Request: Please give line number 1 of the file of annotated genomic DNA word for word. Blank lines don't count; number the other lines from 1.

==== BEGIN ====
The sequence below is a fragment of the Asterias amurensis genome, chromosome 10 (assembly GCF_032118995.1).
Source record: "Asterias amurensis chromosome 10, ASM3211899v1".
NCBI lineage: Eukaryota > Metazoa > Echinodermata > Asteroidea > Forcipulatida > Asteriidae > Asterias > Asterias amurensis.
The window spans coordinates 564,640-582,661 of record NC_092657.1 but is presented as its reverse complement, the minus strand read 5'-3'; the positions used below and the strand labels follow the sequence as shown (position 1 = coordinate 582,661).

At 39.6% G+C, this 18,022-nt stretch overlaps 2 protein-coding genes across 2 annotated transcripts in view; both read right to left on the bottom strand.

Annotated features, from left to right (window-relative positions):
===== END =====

The sequence below is a fragment of the Asterias amurensis genome, chromosome 10 (assembly GCF_032118995.1).